Dating violence resources rules to successful dating
By promoting social norms that protect against violence (such as bystander programs and engaging men and boys) and supporting survivors, we can lessen the impact of sexual violence and prevent future victimization (Basile et al., 2016).
A healthy relationship requires open communication, safety, trust, and respect.
Resources for advocates and preventionists: Resources for Parents & Caregivers: Learning about healthy relationships and consent starts young.
Parents can use the following resources to learn how to talk to their children and teens about healthy relationships and consent.
Teen Dating Violence Awareness Month (TDVAM) is a national effort to raise awareness and protect teens from violence. By encouraging your school, community-based organizations, tribal leaders, parents, and teens to join together to prevent teen dating violence– both at home and in our communities.
Those of us in Native communities often hear jokes about “Indian lovin” as waking up with a hickey and a black eye—that’s not love, it’s dating violence.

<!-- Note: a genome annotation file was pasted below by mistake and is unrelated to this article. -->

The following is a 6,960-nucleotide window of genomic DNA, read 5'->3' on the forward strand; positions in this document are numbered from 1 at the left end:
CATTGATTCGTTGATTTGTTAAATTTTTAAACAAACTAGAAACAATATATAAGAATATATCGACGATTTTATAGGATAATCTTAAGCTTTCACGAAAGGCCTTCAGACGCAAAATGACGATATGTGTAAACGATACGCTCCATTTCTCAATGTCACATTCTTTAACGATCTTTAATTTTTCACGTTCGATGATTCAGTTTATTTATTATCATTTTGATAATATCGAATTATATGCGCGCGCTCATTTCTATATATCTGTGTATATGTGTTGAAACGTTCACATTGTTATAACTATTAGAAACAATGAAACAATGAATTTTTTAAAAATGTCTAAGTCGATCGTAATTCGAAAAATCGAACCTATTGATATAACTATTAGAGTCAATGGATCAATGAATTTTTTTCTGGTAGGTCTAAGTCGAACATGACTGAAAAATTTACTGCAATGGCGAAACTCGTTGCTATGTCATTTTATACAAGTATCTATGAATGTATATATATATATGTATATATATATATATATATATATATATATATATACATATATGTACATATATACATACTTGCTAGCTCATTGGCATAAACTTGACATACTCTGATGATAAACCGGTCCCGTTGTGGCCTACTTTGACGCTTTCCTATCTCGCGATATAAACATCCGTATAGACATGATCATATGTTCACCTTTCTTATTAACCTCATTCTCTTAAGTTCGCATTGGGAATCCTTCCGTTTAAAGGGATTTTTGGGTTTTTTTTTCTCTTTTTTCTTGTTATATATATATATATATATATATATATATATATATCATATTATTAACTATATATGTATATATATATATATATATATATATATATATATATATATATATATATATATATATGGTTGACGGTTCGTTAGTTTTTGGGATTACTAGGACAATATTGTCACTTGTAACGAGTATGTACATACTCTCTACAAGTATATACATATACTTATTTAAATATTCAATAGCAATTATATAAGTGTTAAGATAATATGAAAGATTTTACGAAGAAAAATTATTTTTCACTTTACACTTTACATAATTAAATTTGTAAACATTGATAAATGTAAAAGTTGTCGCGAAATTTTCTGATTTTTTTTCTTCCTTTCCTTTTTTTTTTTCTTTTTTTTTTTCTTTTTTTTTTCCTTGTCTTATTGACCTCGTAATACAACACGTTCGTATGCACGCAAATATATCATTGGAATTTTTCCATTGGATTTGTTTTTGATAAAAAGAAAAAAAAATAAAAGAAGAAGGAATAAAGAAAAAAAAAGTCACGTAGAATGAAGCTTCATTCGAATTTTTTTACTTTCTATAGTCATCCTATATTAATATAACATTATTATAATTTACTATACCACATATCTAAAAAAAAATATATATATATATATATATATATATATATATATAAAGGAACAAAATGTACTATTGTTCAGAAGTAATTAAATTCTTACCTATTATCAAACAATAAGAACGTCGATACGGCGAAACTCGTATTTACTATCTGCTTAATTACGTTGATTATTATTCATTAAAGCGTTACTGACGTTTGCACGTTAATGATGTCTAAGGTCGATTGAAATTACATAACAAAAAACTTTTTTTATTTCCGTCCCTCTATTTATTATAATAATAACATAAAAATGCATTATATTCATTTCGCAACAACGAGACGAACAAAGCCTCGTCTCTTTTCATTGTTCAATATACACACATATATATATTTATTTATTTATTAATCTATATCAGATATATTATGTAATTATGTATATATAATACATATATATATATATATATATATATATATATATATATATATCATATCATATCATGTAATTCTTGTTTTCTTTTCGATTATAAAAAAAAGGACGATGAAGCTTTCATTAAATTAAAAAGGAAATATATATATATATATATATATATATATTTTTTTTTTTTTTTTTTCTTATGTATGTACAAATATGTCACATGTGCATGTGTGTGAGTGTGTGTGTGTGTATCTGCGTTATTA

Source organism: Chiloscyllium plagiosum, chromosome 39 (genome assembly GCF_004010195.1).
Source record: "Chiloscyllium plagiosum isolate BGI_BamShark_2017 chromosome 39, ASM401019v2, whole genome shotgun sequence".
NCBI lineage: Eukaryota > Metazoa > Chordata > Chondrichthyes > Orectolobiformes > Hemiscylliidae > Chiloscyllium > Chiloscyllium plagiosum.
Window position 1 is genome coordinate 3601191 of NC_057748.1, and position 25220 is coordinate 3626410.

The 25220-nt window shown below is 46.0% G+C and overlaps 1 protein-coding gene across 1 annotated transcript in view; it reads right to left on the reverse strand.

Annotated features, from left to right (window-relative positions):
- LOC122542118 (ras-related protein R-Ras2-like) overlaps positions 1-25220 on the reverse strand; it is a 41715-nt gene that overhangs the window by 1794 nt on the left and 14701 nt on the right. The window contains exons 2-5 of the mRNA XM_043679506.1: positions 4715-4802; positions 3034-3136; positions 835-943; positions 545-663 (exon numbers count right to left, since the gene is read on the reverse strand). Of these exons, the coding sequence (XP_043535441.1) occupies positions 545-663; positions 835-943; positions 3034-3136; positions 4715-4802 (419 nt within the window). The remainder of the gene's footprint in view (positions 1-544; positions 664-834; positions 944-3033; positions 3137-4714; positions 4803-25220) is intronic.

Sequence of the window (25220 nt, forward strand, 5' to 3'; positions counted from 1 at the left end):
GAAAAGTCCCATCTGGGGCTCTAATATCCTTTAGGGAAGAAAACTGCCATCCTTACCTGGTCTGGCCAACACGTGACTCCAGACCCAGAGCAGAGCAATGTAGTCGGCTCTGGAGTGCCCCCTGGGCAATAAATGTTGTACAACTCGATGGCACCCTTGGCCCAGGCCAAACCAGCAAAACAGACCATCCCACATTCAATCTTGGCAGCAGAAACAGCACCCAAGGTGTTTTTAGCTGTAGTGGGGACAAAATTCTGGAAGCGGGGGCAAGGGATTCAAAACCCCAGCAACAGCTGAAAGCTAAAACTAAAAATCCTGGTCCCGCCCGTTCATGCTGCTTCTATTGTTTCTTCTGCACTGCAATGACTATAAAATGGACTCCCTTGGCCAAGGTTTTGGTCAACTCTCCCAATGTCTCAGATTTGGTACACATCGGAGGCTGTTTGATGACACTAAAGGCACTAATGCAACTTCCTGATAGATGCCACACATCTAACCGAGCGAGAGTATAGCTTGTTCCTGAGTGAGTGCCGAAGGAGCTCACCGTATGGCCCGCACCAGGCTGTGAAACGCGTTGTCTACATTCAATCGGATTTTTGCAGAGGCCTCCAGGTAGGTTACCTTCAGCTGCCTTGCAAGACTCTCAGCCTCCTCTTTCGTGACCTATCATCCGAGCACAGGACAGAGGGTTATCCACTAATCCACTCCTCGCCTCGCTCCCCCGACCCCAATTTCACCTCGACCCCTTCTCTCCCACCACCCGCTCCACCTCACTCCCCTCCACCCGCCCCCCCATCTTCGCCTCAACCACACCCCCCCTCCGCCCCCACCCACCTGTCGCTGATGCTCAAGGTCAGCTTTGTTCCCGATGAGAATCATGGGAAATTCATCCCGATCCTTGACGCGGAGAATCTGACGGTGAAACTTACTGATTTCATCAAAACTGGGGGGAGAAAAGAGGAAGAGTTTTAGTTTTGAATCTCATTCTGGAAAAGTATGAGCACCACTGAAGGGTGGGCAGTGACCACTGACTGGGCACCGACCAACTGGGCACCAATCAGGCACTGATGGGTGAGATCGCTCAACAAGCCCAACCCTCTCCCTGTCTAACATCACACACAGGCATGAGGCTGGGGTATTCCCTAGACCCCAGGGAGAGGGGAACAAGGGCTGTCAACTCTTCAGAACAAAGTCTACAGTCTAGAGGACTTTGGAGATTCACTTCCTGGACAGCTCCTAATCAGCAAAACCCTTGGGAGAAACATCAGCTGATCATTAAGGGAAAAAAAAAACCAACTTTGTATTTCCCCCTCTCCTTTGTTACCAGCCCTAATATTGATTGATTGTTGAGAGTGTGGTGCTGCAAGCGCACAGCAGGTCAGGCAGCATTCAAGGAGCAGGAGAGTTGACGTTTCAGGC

Advocates can reinforce what consent looks like by educating parents, caregivers, and others on how to practice everyday consent, and about healthy relationships.
Advocates can also practice this by respecting a young person’s wishes or choices when working with them.
Advocates can use the resources below to help promote healthy relationships and consent with the young people they work with.
Contact Lifeline Rape Crisis 302-761-9100 Assists survivors of a sexual assault, regardless of whether it just happened or happened many years ago with telephone counseling; information and referral; in-person support and assistance at hospitals police stations, and courts; plus, individual counseling for survivors, friends and family.
Delaware State University Rape Crisis 302-420-5751 24/7 victim service and crisis support University of Delaware Sexual Offense Support (S.